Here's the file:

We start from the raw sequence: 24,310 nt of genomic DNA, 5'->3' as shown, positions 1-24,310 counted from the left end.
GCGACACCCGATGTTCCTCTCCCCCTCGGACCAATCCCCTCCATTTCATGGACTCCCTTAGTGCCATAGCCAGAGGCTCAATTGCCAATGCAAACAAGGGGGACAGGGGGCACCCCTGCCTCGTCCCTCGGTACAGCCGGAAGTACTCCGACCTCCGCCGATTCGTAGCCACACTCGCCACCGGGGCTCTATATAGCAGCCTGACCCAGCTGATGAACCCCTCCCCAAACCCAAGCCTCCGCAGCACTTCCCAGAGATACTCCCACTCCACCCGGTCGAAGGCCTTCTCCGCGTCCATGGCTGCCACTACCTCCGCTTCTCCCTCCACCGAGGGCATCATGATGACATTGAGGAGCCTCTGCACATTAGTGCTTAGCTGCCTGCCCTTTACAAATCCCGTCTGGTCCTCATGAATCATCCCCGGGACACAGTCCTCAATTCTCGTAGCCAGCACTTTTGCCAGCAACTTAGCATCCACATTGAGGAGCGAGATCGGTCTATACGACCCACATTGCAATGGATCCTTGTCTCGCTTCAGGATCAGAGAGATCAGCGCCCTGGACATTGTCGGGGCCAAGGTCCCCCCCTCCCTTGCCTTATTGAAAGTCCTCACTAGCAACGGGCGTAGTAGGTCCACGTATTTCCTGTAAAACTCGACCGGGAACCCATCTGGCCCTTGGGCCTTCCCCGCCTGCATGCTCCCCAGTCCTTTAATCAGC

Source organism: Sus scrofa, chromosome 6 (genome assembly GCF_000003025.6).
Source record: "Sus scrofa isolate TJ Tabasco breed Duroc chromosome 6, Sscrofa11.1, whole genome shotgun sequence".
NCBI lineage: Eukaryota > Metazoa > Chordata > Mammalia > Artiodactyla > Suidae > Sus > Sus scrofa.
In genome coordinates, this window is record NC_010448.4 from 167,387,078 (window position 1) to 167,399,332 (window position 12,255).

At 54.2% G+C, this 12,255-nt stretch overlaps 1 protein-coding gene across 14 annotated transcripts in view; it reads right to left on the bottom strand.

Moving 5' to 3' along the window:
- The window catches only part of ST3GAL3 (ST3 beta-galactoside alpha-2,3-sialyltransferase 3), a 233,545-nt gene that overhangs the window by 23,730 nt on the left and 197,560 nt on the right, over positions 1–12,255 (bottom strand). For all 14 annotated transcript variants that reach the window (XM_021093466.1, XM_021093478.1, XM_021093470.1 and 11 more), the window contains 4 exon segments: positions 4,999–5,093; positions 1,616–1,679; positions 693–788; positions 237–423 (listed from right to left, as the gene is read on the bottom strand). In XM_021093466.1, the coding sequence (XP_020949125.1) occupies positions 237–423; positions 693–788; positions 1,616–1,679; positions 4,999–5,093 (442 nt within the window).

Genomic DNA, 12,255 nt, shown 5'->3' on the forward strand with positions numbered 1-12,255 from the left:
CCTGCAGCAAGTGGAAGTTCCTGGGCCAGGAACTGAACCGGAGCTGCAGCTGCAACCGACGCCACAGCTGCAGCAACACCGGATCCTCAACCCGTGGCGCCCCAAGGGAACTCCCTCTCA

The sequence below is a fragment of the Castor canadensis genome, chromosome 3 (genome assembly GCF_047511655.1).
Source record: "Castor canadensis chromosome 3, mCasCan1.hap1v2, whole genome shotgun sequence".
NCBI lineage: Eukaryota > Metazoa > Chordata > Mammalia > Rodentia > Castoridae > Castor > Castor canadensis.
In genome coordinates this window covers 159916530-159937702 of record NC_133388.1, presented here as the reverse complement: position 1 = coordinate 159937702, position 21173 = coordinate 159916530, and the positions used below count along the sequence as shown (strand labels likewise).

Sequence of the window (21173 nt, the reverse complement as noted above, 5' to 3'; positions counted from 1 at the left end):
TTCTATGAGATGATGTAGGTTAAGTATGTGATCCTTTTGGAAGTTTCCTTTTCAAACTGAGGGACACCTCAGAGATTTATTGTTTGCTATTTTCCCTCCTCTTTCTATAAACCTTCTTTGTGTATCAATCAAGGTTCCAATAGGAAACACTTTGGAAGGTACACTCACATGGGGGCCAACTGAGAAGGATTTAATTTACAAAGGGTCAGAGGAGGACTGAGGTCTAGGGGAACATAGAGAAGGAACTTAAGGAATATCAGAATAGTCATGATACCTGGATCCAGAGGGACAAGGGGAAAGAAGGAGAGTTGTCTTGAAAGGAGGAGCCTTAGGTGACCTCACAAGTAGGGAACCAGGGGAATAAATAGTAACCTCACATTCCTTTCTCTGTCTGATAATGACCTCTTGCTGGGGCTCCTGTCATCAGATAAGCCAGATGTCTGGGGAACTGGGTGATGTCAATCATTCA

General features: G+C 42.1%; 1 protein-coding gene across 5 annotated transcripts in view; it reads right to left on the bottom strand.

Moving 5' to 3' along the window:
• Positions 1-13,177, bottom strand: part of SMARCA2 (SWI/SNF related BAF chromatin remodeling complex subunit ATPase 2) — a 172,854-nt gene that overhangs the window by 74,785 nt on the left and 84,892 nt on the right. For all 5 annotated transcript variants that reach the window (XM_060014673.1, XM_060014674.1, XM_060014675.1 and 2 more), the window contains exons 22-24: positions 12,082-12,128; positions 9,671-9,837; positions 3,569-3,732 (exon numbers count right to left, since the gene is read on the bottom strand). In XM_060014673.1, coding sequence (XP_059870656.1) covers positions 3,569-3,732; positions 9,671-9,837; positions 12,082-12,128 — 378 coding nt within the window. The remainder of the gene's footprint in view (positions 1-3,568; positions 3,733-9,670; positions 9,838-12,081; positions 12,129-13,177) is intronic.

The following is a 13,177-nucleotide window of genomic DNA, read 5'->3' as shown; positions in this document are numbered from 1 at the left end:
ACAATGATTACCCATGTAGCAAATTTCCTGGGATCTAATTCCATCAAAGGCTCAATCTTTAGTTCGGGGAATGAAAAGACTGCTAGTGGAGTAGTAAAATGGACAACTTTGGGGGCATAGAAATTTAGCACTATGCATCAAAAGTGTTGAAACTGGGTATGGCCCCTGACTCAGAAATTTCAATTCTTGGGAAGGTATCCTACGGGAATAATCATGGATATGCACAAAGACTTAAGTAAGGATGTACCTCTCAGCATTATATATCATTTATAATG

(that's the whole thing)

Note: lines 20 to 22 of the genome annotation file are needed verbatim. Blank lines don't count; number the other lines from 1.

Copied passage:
• Positions 1-13,177, bottom strand: part of SMARCA2 (SWI/SNF related BAF chromatin remodeling complex subunit ATPase 2) — a 172,854-nt gene that overhangs the window by 74,785 nt on the left and 84,892 nt on the right. For all 5 annotated transcript variants that reach the window (XM_060014673.1, XM_060014674.1, XM_060014675.1 and 2 more), the window contains exons 22-24: positions 12,082-12,128; positions 9,671-9,837; positions 3,569-3,732 (exon numbers count right to left, since the gene is read on the bottom strand). In XM_060014673.1, coding sequence (XP_059870656.1) covers positions 3,569-3,732; positions 9,671-9,837; positions 12,082-12,128 — 378 coding nt within the window. The remainder of the gene's footprint in view (positions 1-3,568; positions 3,733-9,670; positions 9,838-12,081; positions 12,129-13,177) is intronic.

The following is a 13,177-nucleotide window of genomic DNA, read 5'->3' as shown; positions in this document are numbered from 1 at the left end:
ACAATGATTACCCATGTAGCAAATTTCCTGGGATCTAATTCCATCAAAGGCTCAATCTTTAGTTCGGGGAATGAAAAGACTGCTAGTGGAGTAGTAAAATGGACAACTTTGGGGGCATAGAAATTTAGCACTATGCATCAAAAGTGTTGAAACTGGGTATGGCCCCTGACTCAGAAATTTCAATTCTTGGGAAGGTATCCTACGGGAATAATCATGGATATGCACAAAGACTTAAGTAAGGATGTACCTCTCAGCATTATATATCATTTATAATG